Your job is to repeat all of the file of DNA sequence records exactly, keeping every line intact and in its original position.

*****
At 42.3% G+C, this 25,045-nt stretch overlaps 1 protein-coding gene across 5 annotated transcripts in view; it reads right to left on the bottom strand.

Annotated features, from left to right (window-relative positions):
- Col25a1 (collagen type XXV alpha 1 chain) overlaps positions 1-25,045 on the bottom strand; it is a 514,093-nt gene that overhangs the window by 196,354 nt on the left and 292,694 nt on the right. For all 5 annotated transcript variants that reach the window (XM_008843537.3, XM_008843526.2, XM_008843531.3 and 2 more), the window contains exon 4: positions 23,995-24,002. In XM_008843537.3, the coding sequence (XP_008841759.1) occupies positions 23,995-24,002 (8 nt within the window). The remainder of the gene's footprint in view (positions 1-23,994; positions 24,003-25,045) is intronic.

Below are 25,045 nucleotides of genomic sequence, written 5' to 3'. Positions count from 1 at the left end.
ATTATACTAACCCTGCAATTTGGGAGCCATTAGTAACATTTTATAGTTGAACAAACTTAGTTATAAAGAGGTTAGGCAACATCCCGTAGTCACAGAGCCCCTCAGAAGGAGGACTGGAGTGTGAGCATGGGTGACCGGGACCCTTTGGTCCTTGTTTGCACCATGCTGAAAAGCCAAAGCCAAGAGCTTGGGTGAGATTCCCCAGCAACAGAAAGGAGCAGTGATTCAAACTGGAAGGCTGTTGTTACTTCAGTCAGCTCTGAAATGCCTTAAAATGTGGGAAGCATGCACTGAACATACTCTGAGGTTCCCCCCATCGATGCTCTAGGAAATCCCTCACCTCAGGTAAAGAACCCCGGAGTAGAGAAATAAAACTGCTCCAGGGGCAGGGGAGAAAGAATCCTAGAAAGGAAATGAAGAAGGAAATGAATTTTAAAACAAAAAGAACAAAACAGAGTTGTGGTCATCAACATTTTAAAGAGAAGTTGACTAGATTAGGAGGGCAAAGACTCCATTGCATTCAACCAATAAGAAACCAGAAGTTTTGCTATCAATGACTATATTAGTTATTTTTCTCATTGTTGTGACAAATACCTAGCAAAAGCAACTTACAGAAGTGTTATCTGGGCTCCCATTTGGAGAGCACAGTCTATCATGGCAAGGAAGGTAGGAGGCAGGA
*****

At 42.3% G+C, this 25,045-nt stretch overlaps 1 protein-coding gene across 5 annotated transcripts in view; it reads right to left on the bottom strand.

Annotated features, from left to right (window-relative positions):
- Col25a1 (collagen type XXV alpha 1 chain) overlaps positions 1-25,045 on the bottom strand; it is a 514,093-nt gene that overhangs the window by 196,354 nt on the left and 292,694 nt on the right. For all 5 annotated transcript variants that reach the window (XM_008843537.3, XM_008843526.2, XM_008843531.3 and 2 more), the window contains exon 4: positions 23,995-24,002. In XM_008843537.3, the coding sequence (XP_008841759.1) occupies positions 23,995-24,002 (8 nt within the window). The remainder of the gene's footprint in view (positions 1-23,994; positions 24,003-25,045) is intronic.

Below are 25,045 nucleotides of genomic sequence, written 5' to 3'. Positions count from 1 at the left end.
ATTATACTAACCCTGCAATTTGGGAGCCATTAGTAACATTTTATAGTTGAACAAACTTAGTTATAAAGAGGTTAGGCAACATCCCGTAGTCACAGAGCCCCTCAGAAGGAGGACTGGAGTGTGAGCATGGGTGACCGGGACCCTTTGGTCCTTGTTTGCACCATGCTGAAAAGCCAAAGCCAAGAGCTTGGGTGAGATTCCCCAGCAACAGAAAGGAGCAGTGATTCAAACTGGAAGGCTGTTGTTACTTCAGTCAGCTCTGAAATGCCTTAAAATGTGGGAAGCATGCACTGAACATACTCTGAGGTTCCCCCCATCGATGCTCTAGGAAATCCCTCACCTCAGGTAAAGAACCCCGGAGTAGAGAAATAAAACTGCTCCAGGGGCAGGGGAGAAAGAATCCTAGAAAGGAAATGAAGAAGGAAATGAATTTTAAAACAAAAAGAACAAAACAGAGTTGTGGTCATCAACATTTTAAAGAGAAGTTGACTAGATTAGGAGGGCAAAGACTCCATTGCATTCAACCAATAAGAAACCAGAAGTTTTGCTATCAATGACTATATTAGTTATTTTTCTCATTGTTGTGACAAATACCTAGCAAAAGCAACTTACAGAAGTGTTATCTGGGCTCCCATTTGGAGAGCACAGTCTATCATGGCAAGGAAGGTAGGAGGCAGGA